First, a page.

“I feel like I’m kinda thriving in the chaos,” begins Lucy Dacus, as her black cat Cabbage - also known as “Chouch, Chouchou, Cabbage - she has many names” - nestles close to her laptop for the start of our call. She’s in the middle of giving DIY a quick tarot lesson - via Zoom, of course - from her home in Philadelphia. “I’ve picked the same card three days in a row, and it’s the Ten of Pentacles. I’m a Taurus and Pentacles are an earth sign, and the ten is like, the end of a cycle which means you’re absolutely in your prime and everything you’ve done has paid off; you’re surrounded by family and friends, you have pets and a home, and you’re safe. That’s kinda what that card means, so even though I’m really busy, I’ve been trying to rest in the idea that work is paying off and I should just be grateful for everything.”
While tarot may not be one of our strong points, it’s easy to imagine drawing such a card would feel particularly reassuring on the eve of releasing a record as startling and open as Lucy’s third. An exploration of her early memories, ‘Home Video’ is an album which sees the singer revisit some of her formative moments in a delicate but detailed manner, producing some of her most vivid and vulnerable tracks yet.
“I think that I wasn’t sure who I was,” Lucy offers up, on just why she felt drawn to such a project to begin with. “Once I started touring after my first album came out, I just didn’t get to see people that know me very well, and then I had a bunch of journalists who didn’t know me very well still writing about me. It felt like there were all these different opinions about who I was, and I didn’t really have an opinion. I hadn’t thought about it that hard.”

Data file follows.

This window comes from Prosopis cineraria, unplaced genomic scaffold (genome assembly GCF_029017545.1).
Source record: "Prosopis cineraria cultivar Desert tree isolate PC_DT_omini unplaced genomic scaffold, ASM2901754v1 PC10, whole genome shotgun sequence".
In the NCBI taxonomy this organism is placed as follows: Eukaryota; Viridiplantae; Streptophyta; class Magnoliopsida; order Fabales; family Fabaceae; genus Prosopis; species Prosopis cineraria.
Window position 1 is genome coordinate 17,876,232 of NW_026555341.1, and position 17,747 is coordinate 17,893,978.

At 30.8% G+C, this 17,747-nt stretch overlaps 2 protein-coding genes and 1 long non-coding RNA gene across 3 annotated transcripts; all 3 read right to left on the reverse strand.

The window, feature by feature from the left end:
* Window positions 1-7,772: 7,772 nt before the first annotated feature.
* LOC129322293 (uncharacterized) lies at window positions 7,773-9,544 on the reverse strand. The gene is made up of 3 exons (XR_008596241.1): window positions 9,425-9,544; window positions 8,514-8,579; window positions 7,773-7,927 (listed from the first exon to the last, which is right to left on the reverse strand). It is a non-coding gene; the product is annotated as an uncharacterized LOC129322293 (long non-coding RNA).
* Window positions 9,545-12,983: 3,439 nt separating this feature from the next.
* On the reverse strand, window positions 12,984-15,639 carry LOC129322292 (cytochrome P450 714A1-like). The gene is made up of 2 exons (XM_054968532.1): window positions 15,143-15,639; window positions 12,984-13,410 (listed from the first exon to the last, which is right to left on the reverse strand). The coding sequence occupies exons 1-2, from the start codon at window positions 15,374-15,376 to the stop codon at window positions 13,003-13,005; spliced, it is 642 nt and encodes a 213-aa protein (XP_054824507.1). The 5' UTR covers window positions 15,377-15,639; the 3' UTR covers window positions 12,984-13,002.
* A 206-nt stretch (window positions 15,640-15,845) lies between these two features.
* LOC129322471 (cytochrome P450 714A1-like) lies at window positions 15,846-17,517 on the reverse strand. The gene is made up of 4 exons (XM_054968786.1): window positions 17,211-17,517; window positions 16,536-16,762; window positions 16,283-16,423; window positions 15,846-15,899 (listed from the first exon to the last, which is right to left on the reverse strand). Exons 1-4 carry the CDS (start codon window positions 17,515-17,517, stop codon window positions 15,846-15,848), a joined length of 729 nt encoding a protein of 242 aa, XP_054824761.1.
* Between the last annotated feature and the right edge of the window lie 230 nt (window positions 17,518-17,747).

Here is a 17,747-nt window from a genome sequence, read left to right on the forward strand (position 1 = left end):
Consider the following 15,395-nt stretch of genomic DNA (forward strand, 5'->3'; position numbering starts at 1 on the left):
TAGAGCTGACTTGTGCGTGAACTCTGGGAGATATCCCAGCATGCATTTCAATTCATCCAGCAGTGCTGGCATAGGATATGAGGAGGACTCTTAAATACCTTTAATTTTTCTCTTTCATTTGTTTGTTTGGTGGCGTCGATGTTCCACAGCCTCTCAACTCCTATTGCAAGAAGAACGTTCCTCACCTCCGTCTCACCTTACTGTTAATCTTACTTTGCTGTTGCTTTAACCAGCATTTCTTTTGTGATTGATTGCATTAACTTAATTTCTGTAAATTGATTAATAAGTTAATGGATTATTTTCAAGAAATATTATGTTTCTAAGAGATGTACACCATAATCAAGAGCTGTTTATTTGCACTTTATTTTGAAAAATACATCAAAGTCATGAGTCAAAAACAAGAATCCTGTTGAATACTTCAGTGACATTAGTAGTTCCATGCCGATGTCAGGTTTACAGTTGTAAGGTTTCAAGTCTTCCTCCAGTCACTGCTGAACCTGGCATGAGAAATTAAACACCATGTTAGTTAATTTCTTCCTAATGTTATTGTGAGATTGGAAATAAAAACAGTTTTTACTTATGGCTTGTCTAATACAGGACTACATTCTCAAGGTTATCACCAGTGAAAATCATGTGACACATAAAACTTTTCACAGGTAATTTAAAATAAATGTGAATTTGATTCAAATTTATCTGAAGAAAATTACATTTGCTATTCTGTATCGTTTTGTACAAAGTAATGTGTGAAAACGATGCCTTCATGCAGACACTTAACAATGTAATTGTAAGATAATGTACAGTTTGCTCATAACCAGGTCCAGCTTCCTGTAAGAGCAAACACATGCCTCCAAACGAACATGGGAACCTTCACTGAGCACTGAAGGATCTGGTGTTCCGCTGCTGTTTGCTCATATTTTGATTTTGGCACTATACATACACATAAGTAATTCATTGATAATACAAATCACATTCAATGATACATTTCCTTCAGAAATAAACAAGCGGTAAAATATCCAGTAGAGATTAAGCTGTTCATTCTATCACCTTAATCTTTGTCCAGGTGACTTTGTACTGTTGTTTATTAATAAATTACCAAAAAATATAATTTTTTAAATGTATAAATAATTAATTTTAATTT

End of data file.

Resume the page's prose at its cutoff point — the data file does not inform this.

“It felt like there were all these different opinions about who I was, and I didn’t really have an opinion.”
It was in the wake of her second album ‘Historian’’s release that she found herself retracing her steps; looking back on the past in order to discover - or at least attempt to - more of a sense of her current self. “There were some things that were really easy to realise,” she explains. “I’ve always been a host. I’ve always wanted to create a space and invite people into it. I never wanted to be a musician so it makes more sense to me, in that context, than it did when it first started happening,” she laughs. “It did not make sense to me that I was doing music! But if I think, ‘Oh, I’ve always just wanted to create a space, be a host and make people feel warm and like they’re supposed to be there’. That’s, at best, what I think shows can be. It makes me think that I am doing what I’ve always wanted to do.”
Equally, much like any processing of life, there were bigger themes she found herself facing. “I feel like I kind of accidentally stopped believing in God, and I didn’t really notice it,” she offers up. From the bible camp that offers the backdrop to ‘VBS’ to the conflict that sits at the heart of ‘Double Dog Dare’, the imprint of her younger self’s faith feels very much present. “I’ve been thinking back to that time, and trying to relate to that person who had such a deep faith and excavate the lessons that are worth keeping, and actually say goodbye to the things I need to let go of.”
To pretend that ‘Home Video’ is a record that sees the past through rose-tinted glasses would be, however, to do it a great disservice. While, of course, Lucy believes the process of sifting through memories to have been largely productive in the long term, it doesn’t mean that the journey has been an entirely comfortable one.